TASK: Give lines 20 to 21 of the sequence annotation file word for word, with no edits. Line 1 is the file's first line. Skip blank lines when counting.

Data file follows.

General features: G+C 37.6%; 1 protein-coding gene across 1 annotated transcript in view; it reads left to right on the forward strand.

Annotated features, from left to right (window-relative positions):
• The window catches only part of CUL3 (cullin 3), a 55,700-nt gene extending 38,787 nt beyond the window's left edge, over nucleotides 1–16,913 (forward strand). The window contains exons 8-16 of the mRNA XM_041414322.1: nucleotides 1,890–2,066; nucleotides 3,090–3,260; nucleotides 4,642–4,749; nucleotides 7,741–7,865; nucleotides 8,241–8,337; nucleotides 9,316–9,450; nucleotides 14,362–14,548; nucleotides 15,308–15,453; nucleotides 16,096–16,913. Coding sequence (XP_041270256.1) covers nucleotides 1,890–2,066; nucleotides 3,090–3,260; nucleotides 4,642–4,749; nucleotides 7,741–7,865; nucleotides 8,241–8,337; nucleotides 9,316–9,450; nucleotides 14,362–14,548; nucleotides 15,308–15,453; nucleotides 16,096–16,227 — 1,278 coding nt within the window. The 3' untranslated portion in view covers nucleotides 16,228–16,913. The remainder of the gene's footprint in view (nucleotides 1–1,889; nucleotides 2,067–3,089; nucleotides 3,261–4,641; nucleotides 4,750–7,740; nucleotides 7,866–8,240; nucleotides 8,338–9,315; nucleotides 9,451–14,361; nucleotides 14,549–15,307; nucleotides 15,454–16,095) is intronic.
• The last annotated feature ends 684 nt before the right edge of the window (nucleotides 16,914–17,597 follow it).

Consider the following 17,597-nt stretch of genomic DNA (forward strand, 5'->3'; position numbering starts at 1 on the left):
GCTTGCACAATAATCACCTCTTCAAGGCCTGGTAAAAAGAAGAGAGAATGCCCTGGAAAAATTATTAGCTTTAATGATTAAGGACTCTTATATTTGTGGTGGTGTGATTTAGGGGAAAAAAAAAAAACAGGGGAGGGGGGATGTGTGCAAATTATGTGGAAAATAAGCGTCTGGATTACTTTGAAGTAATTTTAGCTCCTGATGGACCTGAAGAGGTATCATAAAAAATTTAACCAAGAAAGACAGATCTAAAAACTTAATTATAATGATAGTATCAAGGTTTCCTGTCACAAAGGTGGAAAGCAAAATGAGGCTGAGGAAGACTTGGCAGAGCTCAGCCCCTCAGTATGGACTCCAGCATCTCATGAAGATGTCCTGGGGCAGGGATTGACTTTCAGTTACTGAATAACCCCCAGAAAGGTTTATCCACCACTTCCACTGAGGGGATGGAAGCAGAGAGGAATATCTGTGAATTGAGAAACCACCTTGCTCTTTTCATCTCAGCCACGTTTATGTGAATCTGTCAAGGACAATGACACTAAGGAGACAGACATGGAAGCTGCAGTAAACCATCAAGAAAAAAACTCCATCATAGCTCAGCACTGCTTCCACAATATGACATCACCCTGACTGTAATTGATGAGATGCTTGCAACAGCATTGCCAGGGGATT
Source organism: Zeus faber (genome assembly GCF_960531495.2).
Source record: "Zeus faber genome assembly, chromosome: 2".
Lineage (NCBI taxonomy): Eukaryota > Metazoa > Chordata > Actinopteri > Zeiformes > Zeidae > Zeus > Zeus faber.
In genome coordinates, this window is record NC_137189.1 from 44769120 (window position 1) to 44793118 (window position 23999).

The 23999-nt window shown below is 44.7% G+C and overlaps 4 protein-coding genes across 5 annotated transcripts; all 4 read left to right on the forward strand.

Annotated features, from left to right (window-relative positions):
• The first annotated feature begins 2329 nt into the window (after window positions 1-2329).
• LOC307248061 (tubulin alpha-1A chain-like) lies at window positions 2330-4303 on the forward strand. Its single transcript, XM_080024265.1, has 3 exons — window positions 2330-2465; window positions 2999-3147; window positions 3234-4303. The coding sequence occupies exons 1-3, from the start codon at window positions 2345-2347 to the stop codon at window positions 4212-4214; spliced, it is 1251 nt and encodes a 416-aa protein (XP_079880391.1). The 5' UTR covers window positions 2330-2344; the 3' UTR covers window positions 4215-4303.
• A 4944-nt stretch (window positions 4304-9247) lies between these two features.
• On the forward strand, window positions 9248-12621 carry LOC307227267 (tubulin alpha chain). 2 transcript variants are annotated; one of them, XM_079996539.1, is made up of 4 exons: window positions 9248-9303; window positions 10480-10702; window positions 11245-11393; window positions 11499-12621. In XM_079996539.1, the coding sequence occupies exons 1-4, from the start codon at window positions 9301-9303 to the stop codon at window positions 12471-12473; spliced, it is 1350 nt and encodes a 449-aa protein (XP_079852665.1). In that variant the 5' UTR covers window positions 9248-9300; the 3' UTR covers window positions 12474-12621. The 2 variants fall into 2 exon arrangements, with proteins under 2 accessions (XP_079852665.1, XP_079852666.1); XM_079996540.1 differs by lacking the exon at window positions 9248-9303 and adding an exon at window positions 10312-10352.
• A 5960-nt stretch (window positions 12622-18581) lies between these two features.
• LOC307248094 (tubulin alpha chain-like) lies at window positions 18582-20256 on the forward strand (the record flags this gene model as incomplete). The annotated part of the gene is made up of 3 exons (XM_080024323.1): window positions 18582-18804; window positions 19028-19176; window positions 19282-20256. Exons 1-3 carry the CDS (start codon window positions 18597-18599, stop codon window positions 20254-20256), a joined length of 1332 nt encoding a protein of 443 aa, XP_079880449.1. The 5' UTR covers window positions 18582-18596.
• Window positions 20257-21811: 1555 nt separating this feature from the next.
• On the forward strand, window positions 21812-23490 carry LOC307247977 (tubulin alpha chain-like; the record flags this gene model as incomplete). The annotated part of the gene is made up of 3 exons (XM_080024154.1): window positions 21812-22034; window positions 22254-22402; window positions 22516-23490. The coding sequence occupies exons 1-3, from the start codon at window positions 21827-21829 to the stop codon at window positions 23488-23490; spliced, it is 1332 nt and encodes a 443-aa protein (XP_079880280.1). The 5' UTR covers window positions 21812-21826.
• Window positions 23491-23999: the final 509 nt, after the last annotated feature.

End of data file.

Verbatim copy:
• On the forward strand, window positions 21812-23490 carry LOC307247977 (tubulin alpha chain-like; the record flags this gene model as incomplete). The annotated part of the gene is made up of 3 exons (XM_080024154.1): window positions 21812-22034; window positions 22254-22402; window positions 22516-23490. The coding sequence occupies exons 1-3, from the start codon at window positions 21827-21829 to the stop codon at window positions 23488-23490; spliced, it is 1332 nt and encodes a 443-aa protein (XP_079880280.1). The 5' UTR covers window positions 21812-21826.
• Window positions 23491-23999: the final 509 nt, after the last annotated feature.